2 percent increase in property taxes planned under preliminary school levy
WILLMAR -- A preliminary property tax levy indicates that school taxes in the Willmar School District will increase 2 percent next year.
The School Board adopted a preliminary levy Monday afternoon. The levy, to be collected in 2010, was set at $6,724,530.56.
That's about $117,000 more than the levy collected this year.
The school district is required to adopt a preliminary levy by Sept. 30, said Director of Business and Finance Pam Harrington.
The school levy is one part of a property's total tax bill, which also includes city and county tax levies.
The levy is part of the district's overall $47.6 million projected revenue for this year. About $41 million of that is dedicated to the school operations.
The levy could change before the final adoption in December, depending on information from the state Department of Education.
The state tells school districts how much they are allowed to levy. Districts are allowed to levy less than the amount set by the state but not more.
The only way a school district can increase its property tax levy is through a voter-approved operating levy.
The Willmar School District approved a referendum last fall. Most of the increase in the levy can be attributed to the operating levy referendum.
Harrington described the changes in the levy for the School Board.
The state uses a variety of formulas to determine the levy and "different categories have different formulas," she said.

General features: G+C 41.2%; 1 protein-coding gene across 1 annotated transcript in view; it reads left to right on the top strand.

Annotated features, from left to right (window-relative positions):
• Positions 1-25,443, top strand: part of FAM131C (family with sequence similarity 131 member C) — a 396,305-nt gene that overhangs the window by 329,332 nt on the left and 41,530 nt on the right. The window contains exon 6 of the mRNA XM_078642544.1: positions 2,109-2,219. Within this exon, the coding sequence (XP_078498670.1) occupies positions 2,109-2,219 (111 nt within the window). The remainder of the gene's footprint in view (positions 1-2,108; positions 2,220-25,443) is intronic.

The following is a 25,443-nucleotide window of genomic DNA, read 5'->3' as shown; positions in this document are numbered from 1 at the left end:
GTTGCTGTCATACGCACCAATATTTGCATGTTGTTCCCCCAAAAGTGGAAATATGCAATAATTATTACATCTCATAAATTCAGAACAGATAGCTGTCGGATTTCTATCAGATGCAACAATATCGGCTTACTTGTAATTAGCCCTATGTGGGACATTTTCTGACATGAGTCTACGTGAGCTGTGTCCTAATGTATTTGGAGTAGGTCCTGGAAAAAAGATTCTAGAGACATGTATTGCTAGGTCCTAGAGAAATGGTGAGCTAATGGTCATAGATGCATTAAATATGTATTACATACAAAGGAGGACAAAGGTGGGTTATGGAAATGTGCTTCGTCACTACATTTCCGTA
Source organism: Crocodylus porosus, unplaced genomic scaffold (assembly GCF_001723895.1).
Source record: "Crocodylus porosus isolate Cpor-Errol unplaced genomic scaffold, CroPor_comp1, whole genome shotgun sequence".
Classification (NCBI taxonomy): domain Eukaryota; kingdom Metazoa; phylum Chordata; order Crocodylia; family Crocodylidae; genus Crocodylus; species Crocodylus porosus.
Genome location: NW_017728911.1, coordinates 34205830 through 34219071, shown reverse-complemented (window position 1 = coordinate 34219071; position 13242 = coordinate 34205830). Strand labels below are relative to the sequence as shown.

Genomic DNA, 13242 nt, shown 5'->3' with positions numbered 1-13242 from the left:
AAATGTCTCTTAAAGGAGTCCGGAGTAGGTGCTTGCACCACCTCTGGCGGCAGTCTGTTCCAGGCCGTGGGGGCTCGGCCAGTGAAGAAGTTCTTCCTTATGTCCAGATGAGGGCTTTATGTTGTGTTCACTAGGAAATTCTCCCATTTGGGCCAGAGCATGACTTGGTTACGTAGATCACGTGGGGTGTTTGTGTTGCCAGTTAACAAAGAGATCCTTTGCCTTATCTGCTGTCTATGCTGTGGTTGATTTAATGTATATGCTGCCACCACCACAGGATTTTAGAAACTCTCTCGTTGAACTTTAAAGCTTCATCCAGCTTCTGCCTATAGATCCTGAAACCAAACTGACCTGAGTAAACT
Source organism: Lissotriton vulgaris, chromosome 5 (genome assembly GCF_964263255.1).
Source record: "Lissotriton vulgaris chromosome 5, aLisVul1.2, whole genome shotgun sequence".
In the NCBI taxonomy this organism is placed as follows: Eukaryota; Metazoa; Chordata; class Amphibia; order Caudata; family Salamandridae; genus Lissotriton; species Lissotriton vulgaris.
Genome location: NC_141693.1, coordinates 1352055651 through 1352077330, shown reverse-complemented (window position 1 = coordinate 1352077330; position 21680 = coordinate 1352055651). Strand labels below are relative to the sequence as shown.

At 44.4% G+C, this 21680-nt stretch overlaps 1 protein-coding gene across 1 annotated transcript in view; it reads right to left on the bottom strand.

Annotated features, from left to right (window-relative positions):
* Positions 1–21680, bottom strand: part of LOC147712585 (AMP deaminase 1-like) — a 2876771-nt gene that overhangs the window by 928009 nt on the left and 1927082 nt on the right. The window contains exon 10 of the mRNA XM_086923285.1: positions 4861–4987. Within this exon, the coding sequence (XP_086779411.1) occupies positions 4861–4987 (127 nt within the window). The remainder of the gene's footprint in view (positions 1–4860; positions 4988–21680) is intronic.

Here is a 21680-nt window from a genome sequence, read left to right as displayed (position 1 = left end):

The referendum portion of the levy, $2.15 million, is determined by the number of students, with the state allowing more to be collected for older students and less for younger ones.
The general fund levy, $1.7 million, is projected to be about $83,000 less than last year. Property values and the tax capacity of the district are taken into account in determining how much of the general fund levy comes from local taxpayers and how much from state aid.
State formulas determine what school districts pay their entire community education levy and which ones are eligible for state aid. Willmar taxpayers pay the entire $380,000, a projected increase of $55,000 over this year.
The state requires districts to levy 105 percent of the amount needed to make bond payments. The debt service levy will be a total of $2.5 million, an increase of about $48,000.
The debt service is used to make payments on the bonds on the high school, which opened in 1994 and to make payments on capital facilities bonds issued several years ago.
Harrington said the levy information would be available on the district's Web site today. Go to www.willmar.k12.mn.us, click on District and then on Finance.
The board also briefly discussed the district's vacant property. The board had approved the sale of the Washington building on Willmar Avenue, but the sale was not completed.
Superintendent Jerry Kjergaard said the district's real estate agent will continue to market it.
Kjergaard recommended the district have both the Garfield and Lincoln buildings appraised. The Lincoln building will close in December after a new kindergarten addition opens at Roosevelt Elementary. Only kindergarteners attend school there now. Garfield now houses the Area Learning Center, the district's alternative high school.
"It would give us some idea of what they are worth," Kjergaard said. He suggested that the district could sell one of the buildings and keep the other for the ALC.
"I think we need to consider it," he said. "We will have a building empty at the end of the year."